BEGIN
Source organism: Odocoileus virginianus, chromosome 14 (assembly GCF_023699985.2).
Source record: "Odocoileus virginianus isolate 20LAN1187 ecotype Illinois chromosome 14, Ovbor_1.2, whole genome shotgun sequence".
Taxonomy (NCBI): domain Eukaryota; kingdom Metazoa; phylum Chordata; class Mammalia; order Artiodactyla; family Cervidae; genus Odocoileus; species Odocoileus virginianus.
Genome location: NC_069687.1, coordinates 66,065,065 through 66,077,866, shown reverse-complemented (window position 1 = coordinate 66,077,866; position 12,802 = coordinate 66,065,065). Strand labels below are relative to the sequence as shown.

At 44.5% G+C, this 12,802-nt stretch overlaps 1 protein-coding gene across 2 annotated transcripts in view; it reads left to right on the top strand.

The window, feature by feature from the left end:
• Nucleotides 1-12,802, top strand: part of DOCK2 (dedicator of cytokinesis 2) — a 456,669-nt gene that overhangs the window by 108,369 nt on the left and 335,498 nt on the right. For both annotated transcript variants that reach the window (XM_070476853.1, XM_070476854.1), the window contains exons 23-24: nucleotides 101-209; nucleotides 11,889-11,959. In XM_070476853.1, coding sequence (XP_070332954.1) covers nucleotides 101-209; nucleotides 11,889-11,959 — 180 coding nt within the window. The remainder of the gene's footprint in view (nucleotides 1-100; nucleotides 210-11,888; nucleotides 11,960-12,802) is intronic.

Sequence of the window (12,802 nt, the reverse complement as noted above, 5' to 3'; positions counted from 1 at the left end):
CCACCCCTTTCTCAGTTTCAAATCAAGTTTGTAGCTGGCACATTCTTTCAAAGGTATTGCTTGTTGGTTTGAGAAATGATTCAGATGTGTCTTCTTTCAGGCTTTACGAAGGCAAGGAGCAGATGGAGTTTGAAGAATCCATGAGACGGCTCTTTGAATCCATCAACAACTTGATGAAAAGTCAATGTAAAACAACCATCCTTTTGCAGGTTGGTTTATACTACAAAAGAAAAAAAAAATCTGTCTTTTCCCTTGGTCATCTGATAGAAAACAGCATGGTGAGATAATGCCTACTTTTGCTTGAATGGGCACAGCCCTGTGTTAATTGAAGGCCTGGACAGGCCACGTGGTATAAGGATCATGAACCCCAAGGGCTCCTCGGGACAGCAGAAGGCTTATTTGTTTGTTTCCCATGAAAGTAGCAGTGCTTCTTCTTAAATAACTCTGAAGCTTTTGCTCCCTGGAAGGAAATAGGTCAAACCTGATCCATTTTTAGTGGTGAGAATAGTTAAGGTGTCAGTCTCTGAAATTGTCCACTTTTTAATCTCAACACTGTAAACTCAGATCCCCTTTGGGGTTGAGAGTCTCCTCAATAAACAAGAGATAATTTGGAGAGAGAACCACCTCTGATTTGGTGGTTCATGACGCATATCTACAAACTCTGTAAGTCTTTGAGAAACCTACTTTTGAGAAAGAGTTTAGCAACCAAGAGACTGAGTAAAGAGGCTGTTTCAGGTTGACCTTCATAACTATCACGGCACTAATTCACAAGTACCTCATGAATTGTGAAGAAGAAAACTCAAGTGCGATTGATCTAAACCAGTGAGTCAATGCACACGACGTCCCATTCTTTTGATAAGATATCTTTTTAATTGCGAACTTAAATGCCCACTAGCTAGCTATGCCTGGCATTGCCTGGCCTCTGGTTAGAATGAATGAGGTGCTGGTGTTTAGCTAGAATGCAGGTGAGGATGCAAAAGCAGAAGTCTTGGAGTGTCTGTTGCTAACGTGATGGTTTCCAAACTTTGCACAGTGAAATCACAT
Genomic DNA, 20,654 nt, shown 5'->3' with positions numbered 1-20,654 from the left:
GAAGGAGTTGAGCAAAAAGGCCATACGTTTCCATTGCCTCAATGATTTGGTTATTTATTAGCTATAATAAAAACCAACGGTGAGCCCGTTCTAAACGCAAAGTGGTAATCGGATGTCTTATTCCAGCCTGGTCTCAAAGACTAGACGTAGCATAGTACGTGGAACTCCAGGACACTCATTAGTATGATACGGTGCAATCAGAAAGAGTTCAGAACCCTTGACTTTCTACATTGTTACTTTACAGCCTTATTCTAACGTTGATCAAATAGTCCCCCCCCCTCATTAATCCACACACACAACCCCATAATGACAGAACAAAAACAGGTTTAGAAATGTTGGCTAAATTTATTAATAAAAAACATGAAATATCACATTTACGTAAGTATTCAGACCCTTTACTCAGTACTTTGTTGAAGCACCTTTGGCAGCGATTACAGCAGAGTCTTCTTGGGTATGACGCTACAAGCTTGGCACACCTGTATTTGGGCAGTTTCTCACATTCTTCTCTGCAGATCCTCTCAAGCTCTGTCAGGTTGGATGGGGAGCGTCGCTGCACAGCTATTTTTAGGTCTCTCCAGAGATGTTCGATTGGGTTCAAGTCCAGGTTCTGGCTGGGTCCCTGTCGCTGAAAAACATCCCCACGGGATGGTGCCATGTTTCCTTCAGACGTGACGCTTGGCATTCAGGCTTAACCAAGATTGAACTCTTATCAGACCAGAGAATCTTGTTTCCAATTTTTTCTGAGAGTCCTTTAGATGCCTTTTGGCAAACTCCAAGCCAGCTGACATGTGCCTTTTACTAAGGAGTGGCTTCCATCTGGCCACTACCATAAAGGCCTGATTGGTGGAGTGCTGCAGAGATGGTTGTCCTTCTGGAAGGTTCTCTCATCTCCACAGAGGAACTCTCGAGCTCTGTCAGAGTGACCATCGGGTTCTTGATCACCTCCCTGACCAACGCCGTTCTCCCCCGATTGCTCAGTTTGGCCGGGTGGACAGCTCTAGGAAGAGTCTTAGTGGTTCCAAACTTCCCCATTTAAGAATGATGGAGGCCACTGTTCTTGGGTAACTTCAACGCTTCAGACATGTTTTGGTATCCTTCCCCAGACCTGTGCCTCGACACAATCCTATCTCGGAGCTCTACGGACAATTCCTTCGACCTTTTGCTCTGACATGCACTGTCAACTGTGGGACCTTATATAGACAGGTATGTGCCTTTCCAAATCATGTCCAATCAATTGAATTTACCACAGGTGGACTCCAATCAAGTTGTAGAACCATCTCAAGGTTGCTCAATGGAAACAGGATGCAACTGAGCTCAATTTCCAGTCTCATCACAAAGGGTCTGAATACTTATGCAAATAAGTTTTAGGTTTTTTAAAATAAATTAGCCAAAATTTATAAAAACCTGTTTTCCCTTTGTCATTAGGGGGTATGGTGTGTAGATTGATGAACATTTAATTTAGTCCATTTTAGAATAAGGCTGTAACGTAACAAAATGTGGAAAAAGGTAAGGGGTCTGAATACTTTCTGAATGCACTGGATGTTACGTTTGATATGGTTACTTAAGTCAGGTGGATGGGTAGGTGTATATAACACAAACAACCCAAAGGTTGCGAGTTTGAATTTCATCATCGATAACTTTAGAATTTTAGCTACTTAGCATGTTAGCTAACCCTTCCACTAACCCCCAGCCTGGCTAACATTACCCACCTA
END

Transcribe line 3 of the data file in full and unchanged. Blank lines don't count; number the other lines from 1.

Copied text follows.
Taxonomy (NCBI): domain Eukaryota; kingdom Metazoa; phylum Chordata; class Mammalia; order Artiodactyla; family Cervidae; genus Odocoileus; species Odocoileus virginianus.